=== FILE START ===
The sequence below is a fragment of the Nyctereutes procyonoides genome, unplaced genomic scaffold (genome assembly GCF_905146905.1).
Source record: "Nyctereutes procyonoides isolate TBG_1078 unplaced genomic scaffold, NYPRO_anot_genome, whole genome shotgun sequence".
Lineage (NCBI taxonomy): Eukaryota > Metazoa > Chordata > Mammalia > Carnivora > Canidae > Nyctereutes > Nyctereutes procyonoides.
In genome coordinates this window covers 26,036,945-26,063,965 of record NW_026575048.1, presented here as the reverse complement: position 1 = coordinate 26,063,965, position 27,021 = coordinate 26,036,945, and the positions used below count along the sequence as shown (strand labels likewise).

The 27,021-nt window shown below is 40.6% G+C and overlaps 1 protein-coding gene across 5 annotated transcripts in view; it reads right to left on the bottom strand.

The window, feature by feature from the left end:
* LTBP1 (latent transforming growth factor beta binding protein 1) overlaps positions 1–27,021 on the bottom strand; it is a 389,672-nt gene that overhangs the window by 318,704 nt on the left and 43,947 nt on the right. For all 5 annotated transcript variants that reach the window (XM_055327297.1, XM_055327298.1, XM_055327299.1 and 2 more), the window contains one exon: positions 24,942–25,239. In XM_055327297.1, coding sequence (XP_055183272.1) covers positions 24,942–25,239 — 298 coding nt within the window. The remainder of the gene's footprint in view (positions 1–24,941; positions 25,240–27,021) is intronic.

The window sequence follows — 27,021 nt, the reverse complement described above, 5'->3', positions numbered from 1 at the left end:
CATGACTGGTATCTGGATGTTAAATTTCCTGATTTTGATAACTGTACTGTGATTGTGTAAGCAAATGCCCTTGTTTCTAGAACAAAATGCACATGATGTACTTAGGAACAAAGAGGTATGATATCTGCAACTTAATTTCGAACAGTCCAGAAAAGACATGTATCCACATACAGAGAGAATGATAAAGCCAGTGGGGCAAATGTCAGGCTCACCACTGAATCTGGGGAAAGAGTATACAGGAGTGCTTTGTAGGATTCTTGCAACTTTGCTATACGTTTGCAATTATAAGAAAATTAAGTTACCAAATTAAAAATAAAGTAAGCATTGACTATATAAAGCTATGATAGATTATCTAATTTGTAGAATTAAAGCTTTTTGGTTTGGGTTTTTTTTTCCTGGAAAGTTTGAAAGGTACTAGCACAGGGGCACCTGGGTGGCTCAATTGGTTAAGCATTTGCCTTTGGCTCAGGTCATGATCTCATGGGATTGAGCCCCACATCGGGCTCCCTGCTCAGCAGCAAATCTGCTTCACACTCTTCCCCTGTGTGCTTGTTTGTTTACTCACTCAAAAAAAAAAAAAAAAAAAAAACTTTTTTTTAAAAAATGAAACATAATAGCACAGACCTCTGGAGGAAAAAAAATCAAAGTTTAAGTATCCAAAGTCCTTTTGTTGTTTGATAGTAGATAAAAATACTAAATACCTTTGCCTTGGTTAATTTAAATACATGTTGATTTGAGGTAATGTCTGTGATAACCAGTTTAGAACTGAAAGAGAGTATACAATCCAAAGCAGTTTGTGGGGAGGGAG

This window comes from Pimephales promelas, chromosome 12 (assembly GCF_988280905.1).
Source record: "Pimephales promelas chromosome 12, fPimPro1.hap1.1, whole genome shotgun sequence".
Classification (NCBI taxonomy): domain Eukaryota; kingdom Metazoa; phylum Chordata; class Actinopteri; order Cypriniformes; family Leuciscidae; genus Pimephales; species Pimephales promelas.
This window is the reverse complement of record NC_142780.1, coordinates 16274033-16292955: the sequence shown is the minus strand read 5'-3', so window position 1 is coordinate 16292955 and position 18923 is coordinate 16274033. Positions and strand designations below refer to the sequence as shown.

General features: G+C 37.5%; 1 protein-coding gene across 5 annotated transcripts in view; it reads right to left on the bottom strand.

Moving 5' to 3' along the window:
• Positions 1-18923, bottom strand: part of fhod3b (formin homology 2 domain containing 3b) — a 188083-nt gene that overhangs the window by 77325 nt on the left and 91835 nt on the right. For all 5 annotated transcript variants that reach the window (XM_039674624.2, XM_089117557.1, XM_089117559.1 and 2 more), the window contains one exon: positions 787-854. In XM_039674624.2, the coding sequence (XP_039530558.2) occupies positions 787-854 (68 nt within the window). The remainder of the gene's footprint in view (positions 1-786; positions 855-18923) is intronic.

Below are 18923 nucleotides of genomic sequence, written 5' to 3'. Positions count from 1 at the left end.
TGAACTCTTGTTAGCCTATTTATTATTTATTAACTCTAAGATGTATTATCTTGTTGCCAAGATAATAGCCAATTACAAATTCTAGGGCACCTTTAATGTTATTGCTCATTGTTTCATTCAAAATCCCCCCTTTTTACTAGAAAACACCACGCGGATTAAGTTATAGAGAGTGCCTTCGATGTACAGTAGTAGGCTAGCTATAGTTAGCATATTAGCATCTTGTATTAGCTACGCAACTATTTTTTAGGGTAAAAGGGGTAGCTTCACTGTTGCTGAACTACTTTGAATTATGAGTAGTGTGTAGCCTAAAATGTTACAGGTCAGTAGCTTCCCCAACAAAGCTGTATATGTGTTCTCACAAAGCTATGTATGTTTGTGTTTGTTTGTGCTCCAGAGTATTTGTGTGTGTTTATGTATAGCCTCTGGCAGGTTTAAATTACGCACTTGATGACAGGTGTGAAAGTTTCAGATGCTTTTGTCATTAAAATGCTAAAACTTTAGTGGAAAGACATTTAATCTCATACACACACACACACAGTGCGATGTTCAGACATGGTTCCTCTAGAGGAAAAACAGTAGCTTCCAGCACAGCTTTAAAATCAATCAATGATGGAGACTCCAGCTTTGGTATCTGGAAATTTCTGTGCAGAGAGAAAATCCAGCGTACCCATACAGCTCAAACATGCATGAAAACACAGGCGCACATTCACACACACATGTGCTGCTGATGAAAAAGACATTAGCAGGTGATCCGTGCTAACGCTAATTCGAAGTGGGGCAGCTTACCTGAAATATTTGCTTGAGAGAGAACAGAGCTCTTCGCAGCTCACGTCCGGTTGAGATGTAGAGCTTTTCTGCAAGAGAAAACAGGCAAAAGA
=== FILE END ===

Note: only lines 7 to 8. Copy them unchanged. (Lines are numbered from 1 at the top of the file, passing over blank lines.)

* LTBP1 (latent transforming growth factor beta binding protein 1) overlaps positions 1–27,021 on the bottom strand; it is a 389,672-nt gene that overhangs the window by 318,704 nt on the left and 43,947 nt on the right. For all 5 annotated transcript variants that reach the window (XM_055327297.1, XM_055327298.1, XM_055327299.1 and 2 more), the window contains one exon: positions 24,942–25,239. In XM_055327297.1, coding sequence (XP_055183272.1) covers positions 24,942–25,239 — 298 coding nt within the window. The remainder of the gene's footprint in view (positions 1–24,941; positions 25,240–27,021) is intronic.

The window sequence follows — 27,021 nt, the reverse complement described above, 5'->3', positions numbered from 1 at the left end: